Analysis of the Samsung Galaxy Tab 2 Screen’s Color Gamut

Samsung Galaxy Tab 2 Gamut vs sRGB

The illustration above shows the color gamut of the seven inch Samsung Galaxy Tab 2, compared to sRGB. This gamut looks quite familiar to anyone who has analyzed the gamut of laptop computers and tablets over the last few years. It can best be described as “small and twisted.” This refers to the fact that the corners of its gamut triangle are not as far from the center of the triangle as the sRGB corners (called primaries), and as well as the fact that the corners are not aligned with the sRGB primaries. The result of this is that colors tend to be the wrong hue when viewed on such as device, and that colors on the device will be undersaturated as well.

Many laptops have similarly small and twisted gamuts. Apple MacBooks had such a gamut until the quite recently. And iPads had such a gamut as well, in the first and second generation iPads. However the iPad 3 moved to a gamut very close to sRGB; as did the Retina display MacBook Pro (see assorted articles on this blog describing these devices).

Gamuts don’t always increase over time: the most recent pre-Retina MacBooks had a gamut somewhat larger than sRGB; normalizing the Retina MBP gamut actually involved reducing the gamut. Similarly the gamut of the first Samsung Galaxy Tab was a bit larger than the gamut of the v2 device, though still sub-sRGB, and still twisted.

The illustration below shows the gamut of the iPad 1 or 2 (they contained the same screen and had the same gamut), which careful comparison will show to be a bit larger than the Galaxy Tab 2, as well as less twisted. But the iPad 3 screen is more interesting, being nearly a perfect sRGB gamut size.

iPad2 gamut over iPad3 gamut

There are multiple advantages to a gamut closely replicating sRGB. It means that even non-color managed applications will show sRGB images correctly, including most web images, where sRGB is the standard, and much video, where the color definitions are similar to sRGB. It also means that variation between various devices, such as your iPad 3, and your MacBook Pro, will be minimized as well.

sRGB gamut over iPad3 gamut

So while Android tablets may be making progress in some areas, its clear that the color gamut of even the flagship devices is not yet up to the standards of the latest iPads. The next tablet of interest to measure will be the Google Nexus; and following that, the Microsoft Surface tablet. When these devices become available, I will attempt to publish articles covering them. The varying, sub-sRGB gamuts of Android tablets means that calibration of these devices will be required to produce consistent and accurate color on them. Datacolor plans to produce an Android version of SpyderGallery, which would help considerably with this issue.

Credits: C. David Tobie, Copyright 2012.   Website:   Return to Blog’s Main Page

Datacolor Spyder Blog Goes Live

Datacolor’s long awaited Photography and Digital Imaging Blog has finally gone live. There are great photography and color management articles by a number of Datacolor’s world-class Friends with Vision, as well as some of my own work. Thanks to everyone involved in this effort!


Credits: C. David Tobie, Copyright 2012. Website: Return to Blog’s Main Page

Top Search Terms Today; In a Nutshell: Retina Display Capabilities

In reviewing the incoming search terms on my blog site today, there is a very clear theme, as the first several term sets show.

Today’s Top Search Terms

Do you see a theme developing here? Clearly there are a lot of people looking for information about the gamut and Photoshop compatibility of the new Retina display MacBook Pro…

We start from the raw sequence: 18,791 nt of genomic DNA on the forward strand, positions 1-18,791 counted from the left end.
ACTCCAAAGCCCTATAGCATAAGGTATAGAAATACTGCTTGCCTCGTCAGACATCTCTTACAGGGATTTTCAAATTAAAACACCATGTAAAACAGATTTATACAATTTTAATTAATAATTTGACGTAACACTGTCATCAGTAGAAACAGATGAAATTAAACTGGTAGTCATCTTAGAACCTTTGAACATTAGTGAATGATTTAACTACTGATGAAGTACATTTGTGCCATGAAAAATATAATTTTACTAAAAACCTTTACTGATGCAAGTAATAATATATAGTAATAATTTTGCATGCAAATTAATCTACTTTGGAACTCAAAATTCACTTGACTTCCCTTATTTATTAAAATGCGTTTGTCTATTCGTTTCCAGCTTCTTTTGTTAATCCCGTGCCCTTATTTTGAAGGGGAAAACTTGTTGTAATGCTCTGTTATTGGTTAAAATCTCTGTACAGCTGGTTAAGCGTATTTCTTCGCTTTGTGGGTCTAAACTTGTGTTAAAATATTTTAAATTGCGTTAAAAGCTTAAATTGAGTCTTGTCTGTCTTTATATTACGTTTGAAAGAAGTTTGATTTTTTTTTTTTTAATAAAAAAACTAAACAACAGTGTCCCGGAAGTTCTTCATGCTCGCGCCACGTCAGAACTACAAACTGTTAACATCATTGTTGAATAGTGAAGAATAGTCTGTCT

Credits: C. David Tobie, Copyright 2012. Website: Return to Blog’s Main Page

Retina Display MacBook Pro for Calibration and Photography

I have been asked to put together an overview of my observations on the Retina Display MacBook Pro, as related to photography, and specifically to display calibration. The material below draws on my previous analysis, plus further information about calibration of the Retina display.


The Retina resolution of the new display is certainly its top feature, and in use this is the first thing you notice about the display. While Adobe has not yet released an update to Photoshop to take advantage of this higher resolution, they did demo an unreleased version at the WWDC keynote where the Retina MBP was announced, so we should be able to take advantage of this resolution soon; at least in Photoshop CS6; no guarantees about CS5 and earlier. In the meantime, the sharper text is a joy to behold, and will reduce eyestrain, even if it has no direct effect on photography or video work.

Video is certainly the second area where the Retina display will excel, and versions of the more popular video editing tools for the Mac should be forthcoming to utilize this display to its fullest. The image below shows a standard resolution app on the left (current version of Photoshop CS6) versus a Retina resolution app (Apple’s Preview Utility). Click on the image to see full size, for comparison of what Retina resolution can add to an image.


Color Gamut 

Earlier MacBooks and other Apple laptops had a sub-sRGB color space that was not only smaller, but twisted in a way that offset the primary colors from their ideal hues. While this issue had been improved substantially in the more recent MacBook Pro models, the Retina display now offers a very close replication of sRGB on screen. This offers a number of advantages; not just over smaller gamut displays, but to a lesser degree over wide gamut displays as well. In addition to increasing the gamut from earlier devices, emulating sRGB in hardware means that non-color managed applications, browsers, and video players will show more reasonable color even without the ability to use a profile.

Retina Display Gamut

Earlier Unibody MacBook Pro Gamut


The gloss screen on recent Apple displays has been an issue for some people, especially for mobile use, where uncontrolled lighting may mean distracting reflections on screen. While a matte surface helps spread such reflections around and remove their sharp edges, it reduces the contrast of the scene in the process. The Retina display uses low reflectance glass, plus one less layer of glass than earlier MacBook screens, reducing this issue without resorting to a matte surface. The image below shows the reduced reflectance of the Retina display on the left, compared to an older Unibody MBP screen on the right. Again, clicking on the image can provide a more detailed view of the image. Note the second reflection in the Unibody screen, caused by the extra layer of glass.